Continue reading “Is There Accounting for Taste? Part II”

Is There Accounting for Taste? Part I

Today I want to begin a review of two different accounts of human preference. One is George Stigler and Gary Becker’s seminal ‘De Gustibus Non Est Disputandum’. The other will be Bryan Caplan’s ‘Stigler-Becker versus Meyers-Briggs: why preference-based explanations are scientifically meaningful and empirically important’.

As setup last time, Stigler and Becker are seeking to extend the extend the use of neoclassical marginalist analysis beyond traditional markets:

[W]e are proposing the hypothesis that widespread and/or persistent human behavior can be explained by a generalized calculus of utility-maximizing behavior…

They focus on four areas: addiction, custom and tradition, advertising, and fashions and fads. All of these analyses are framed with ‘the new theory of consumer choice’, which is a rather clever extension of utility-maximizing theory. Normally, when modelling consumer utility, consumers choose a bundle of goods from the marketplace based on whatever gives them the most utility, and then consumption takes place immediately.

But when you buy a sack of potatoes, you don’t eat them as soon as you finish with checkout. The end product you will consume is not yet finished; the potatoes have to be transformed into a delicious massaman curry through further use of labor time and combination with other goods.

So instead of instantaneous consumption, consumers or household use goods from the market to create ‘commodities’, which are then used to produce utility. Simply by adding another step to the consumption process, a whole new range of behavior can be modeled.

The next extension to consider is the possibility of adding ‘capital’ to this production process. Capital is anything that aids in production and is not labor; it is not relegated to physical machinery. Practice is a form of capital building; you can work a little bit faster next time, get a little higher quality. You could buy a really nice pan, or take a cooking course.  This notion of building ‘consumption capital’ is the key to the argument, as applied to a range of human behaviors.

One of the main categories of behavior Stigler and Becker analyze is addiction. Normally behavior like addiction is seen as a change in preference: you didn’t have a taste for cigarettes, then you were exposed to them however many times, and now you have a preference for them. But using the capital consumption framework, both good and bad addictions can be explained holding tastes constant. The examples considered are music (good) and heroin (bad).

Imagine consuming music is not merely the act of listening in the moment; surely that yields some utility, but as with other arts, experience and education can be combined with the listening experience to obtain even greater utility.  For example, my appreciation of Beethoven’s symphonies was greater enhanced by learning about and listening to his contemporaries, the dominant structure of music at the time, and how he pushed against the formalism of the day.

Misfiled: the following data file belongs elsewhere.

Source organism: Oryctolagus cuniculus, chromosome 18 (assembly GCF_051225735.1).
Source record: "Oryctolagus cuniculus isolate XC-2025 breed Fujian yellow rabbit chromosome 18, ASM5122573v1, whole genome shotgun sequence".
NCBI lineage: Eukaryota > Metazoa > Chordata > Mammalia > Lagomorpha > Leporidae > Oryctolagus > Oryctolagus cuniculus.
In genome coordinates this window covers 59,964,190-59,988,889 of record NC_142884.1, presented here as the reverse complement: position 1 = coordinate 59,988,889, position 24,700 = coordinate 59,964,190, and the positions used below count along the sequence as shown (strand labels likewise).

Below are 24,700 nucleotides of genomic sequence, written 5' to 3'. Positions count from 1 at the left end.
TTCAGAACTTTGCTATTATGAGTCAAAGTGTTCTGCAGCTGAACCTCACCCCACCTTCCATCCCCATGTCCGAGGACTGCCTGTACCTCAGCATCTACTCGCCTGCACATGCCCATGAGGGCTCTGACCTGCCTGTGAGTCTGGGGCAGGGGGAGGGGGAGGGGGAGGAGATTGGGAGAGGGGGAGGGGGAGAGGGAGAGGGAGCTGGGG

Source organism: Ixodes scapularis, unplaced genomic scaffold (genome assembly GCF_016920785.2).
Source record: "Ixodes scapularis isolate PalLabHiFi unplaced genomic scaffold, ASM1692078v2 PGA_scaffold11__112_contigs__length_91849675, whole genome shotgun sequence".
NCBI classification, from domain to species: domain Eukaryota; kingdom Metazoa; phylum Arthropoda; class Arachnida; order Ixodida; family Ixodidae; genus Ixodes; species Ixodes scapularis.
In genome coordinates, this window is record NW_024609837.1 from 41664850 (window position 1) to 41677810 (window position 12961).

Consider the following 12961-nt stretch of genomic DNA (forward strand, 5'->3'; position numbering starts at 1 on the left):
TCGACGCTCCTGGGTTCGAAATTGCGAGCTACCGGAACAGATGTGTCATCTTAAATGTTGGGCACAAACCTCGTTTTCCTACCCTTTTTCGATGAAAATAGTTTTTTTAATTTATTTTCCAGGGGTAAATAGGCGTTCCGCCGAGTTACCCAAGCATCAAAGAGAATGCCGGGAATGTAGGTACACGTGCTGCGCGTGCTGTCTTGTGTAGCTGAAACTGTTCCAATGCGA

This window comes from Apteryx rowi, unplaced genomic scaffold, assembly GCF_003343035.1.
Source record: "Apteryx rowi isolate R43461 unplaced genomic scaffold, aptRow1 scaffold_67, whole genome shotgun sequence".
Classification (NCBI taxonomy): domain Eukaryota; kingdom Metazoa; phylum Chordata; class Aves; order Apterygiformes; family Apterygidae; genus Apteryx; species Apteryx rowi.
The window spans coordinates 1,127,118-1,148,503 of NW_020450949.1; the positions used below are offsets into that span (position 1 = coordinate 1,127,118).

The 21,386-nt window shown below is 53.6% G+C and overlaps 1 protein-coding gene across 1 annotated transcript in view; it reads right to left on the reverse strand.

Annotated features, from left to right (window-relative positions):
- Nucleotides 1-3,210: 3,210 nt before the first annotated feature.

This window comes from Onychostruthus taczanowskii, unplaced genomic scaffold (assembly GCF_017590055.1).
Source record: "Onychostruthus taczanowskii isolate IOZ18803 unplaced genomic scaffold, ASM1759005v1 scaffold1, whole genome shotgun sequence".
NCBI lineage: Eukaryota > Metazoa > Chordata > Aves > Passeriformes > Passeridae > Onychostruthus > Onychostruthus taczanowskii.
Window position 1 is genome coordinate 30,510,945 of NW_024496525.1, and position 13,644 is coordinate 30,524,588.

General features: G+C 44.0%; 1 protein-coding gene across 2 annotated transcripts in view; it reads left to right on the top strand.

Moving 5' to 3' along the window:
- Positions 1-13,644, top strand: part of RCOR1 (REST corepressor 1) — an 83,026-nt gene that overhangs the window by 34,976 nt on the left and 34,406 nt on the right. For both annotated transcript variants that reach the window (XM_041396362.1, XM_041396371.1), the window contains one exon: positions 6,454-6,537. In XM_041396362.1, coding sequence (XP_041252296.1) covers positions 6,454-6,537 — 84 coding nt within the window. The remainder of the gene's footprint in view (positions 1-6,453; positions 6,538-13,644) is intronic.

So too it is with the Beatles; when I listen to the Fab Four, I’m not merely appreciating the production, the chord changes, and the songcraft; I’m also thinking about the cultural moment, the turn in the post-war British and American culture, the pressures of fame, interpersonal group dynamics, human frailty, and so on. All of this comes from having spent years increasing my ‘consumption capital’ of music. (For the other fans in the audience, someone has created an augmented Anthology podcast that I really enjoyed).

And when one has built up such consumption capital, the return the additional music listening becomes even greater; a music ‘addiction’ has formed:

On this interpretation, the (relative) consumption of music appreciation rises with exposure not because tastes shift in favor of music, but because its shadow price falls as skill and experience in the appreciation of music are acquired with exposure.

With a harmful addiction, the math is the same with the signs flipped. Consuming heroin destroys consumption capital in this model, so more and more of the drug is needed subsequently to obtain the same level of utility. Again, no change in tastes is necessary to explain the junkie’s behavior.

Of course, we know that in the real world, people *do* have differing susceptibilities to addiction, some of which seems to simply be genetic. But this shouldn’t be taken to mean the Stigler-Becker model is wrong; it may often be more useful to model addiction with the consumption capital concept than to develop a model based on brain chemistry.